The anomaly to the whole of Europe is Turkey. Not only has Turkey managed to resist disruption from fintechs, it has managed to strengthen its traditional banking industry by focusing on user experience and serving its customers.
Europe from the Outside: the US
Like American fintechs, Europe is shaping the global fintech scene – but only the North and West are gaining prominence. Unlike the US, Europe encourages disruption. The US is losing ground to North-West European fintechs, due to its regulatory and licensing confusion. The license you need to become a money-serving business only applies to the US State you applied in – to operate throughout the country, you likely need 47 more authorizations.
Where Europe encourages disruption, the US still has no clear policy or message of support.
Fintech is nevertheless booming because of the incredible amount of investment startups received from adventurous VCs, but conflicting legislation between states regarding fintech definitions, and a clear lack of government support mean fintech is not exactly being given the right ecosystem in the US to grow.
This is why so many American fintechs launch in Europe – to make use of the clear and efficient regulations in the EU, to take advantage of so-called ‘passport’ licensing, where a payment-fintech can set up in one EU country and then operate in another straight away. With London and Berlin home to a particularly non-home-grown type of startup, not only will Europeans generally feel the benefit of fintechs earlier and more pervasively than in the US, it means the European scene will feel an invigoration of creativity and money from abroad.
Fintech in Emerging Markets
Fintech’s impact will not be most keenly felt in Europe. It will be in emerging markets. In developed markets, fintech disrupts financial models by exploiting service gaps between provider and consumer. In emerging markets, however, fintech is on its way to becoming the financial industry. European fintech entrepreneurs have an opportunity to take advantage of the paucity of traditional financial institutions in these markets; if not by operating in these markets, then by offering opportunities for partnership, offering financial and business expertise, as well as hosting international knowledge-sharing events. Not only will this create opportunities for business development, it will strengthen the industry globally, as when it comes to disrupting the financial industry, we are all in this together.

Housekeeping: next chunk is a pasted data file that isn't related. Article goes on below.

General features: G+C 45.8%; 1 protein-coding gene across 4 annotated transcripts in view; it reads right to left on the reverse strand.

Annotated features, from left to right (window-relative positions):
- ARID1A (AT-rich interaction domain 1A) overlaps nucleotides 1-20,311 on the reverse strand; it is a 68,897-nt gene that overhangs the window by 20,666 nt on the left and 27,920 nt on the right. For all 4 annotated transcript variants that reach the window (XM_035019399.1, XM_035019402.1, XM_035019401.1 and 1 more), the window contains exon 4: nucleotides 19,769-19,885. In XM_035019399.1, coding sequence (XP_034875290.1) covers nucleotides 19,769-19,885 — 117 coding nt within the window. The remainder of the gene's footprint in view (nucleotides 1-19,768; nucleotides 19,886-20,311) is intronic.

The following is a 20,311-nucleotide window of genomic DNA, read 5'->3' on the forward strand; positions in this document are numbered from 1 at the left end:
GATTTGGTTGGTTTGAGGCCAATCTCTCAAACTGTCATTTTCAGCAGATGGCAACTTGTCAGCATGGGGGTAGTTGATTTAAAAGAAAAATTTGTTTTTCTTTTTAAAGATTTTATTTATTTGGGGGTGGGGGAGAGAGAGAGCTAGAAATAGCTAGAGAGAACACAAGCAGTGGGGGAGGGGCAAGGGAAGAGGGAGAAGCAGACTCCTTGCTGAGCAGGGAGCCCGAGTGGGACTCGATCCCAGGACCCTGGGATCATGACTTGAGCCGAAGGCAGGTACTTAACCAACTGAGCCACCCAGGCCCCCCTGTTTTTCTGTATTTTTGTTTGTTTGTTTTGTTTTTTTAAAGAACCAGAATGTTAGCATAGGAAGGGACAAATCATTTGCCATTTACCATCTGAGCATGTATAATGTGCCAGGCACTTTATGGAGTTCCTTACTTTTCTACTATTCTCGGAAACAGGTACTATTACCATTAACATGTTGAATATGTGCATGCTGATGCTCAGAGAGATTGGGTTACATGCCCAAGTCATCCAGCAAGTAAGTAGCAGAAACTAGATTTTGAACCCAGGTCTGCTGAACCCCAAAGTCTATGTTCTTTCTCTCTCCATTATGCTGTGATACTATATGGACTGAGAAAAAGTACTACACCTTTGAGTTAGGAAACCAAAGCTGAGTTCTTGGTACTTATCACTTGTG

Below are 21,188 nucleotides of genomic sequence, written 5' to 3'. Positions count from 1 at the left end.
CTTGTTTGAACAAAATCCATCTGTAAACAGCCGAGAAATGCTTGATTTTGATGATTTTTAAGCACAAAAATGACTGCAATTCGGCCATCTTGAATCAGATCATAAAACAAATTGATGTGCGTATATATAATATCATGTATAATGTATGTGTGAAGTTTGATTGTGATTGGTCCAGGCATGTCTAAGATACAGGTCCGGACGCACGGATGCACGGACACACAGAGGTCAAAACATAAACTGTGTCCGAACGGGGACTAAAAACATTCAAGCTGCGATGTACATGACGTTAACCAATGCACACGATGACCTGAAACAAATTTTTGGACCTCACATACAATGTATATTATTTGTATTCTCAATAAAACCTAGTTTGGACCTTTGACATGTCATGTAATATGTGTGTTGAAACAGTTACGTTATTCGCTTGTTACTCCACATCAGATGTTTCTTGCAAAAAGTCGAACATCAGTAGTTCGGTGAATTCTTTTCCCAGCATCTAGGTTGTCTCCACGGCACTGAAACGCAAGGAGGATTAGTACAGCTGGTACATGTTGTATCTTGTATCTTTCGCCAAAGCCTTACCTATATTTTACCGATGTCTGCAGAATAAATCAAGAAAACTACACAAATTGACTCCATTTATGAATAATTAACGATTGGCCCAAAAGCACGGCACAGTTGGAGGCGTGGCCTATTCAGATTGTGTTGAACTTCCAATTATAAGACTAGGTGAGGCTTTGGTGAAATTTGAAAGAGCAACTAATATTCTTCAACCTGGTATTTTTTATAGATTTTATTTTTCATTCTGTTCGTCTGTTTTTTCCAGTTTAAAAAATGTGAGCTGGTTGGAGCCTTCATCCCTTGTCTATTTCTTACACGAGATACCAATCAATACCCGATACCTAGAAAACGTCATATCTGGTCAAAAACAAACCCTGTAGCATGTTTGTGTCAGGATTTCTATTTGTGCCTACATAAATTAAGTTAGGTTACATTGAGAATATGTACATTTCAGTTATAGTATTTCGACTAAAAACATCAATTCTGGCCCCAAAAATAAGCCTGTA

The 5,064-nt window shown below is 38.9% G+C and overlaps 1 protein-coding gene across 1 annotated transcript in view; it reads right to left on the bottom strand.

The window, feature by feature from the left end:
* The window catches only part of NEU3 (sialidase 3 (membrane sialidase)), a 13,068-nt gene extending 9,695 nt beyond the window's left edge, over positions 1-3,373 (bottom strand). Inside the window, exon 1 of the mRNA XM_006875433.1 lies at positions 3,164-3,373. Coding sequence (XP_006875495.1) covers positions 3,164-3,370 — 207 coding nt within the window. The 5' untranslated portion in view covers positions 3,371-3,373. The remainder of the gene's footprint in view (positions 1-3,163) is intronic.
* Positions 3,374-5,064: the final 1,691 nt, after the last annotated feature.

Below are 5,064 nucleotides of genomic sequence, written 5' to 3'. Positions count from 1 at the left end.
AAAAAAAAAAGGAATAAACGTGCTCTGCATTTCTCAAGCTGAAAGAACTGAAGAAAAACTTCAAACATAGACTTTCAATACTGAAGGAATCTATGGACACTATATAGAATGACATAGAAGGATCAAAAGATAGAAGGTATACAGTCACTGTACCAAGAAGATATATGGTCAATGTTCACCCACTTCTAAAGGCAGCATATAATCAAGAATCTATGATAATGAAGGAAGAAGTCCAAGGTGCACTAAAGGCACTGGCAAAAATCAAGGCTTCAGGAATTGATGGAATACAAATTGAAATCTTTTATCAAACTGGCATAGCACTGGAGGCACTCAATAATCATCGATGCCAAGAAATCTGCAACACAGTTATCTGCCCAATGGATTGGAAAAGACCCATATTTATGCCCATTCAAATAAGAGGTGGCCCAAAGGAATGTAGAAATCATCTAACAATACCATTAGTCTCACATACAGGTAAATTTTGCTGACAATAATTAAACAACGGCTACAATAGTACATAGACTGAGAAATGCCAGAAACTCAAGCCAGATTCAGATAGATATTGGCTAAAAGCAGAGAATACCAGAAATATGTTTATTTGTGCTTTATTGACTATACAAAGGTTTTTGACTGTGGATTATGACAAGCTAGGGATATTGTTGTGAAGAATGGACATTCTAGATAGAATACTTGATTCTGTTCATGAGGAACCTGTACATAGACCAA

There is international interest in developing fintech. Take the Philippines as an example. A quarter of the population owns smartphones, and there is over 50% internet penetration. Yet, only 10% of Filipinos are banked and roughly 98% of all transactions are cash-based. This is a situation that is ripe for exploitation by fintech. Which is why the Phillipines government, USAid and mainstream banks have teamed up to create the e-Peso, an e-payment system that is not only B2C, B2B and C2C – but also in the public space. This will help to create a cash-lite society, while creating greater security for consumers generally, and limiting corruption in the public space thanks to tracking capabilities. This example shows there is not only opportunity for fintech, but international interest in emerging markets.
European fintechs have a chance to leap into a niche in these markets, providing their knowledge and expertise, which will be invaluable in the future for their business. And while North-West European fintechs will help shape UX for the foreseeable future, it is in Southern and Eastern Europe, as well as emerging markets, where the opportunity to really make social impact exists.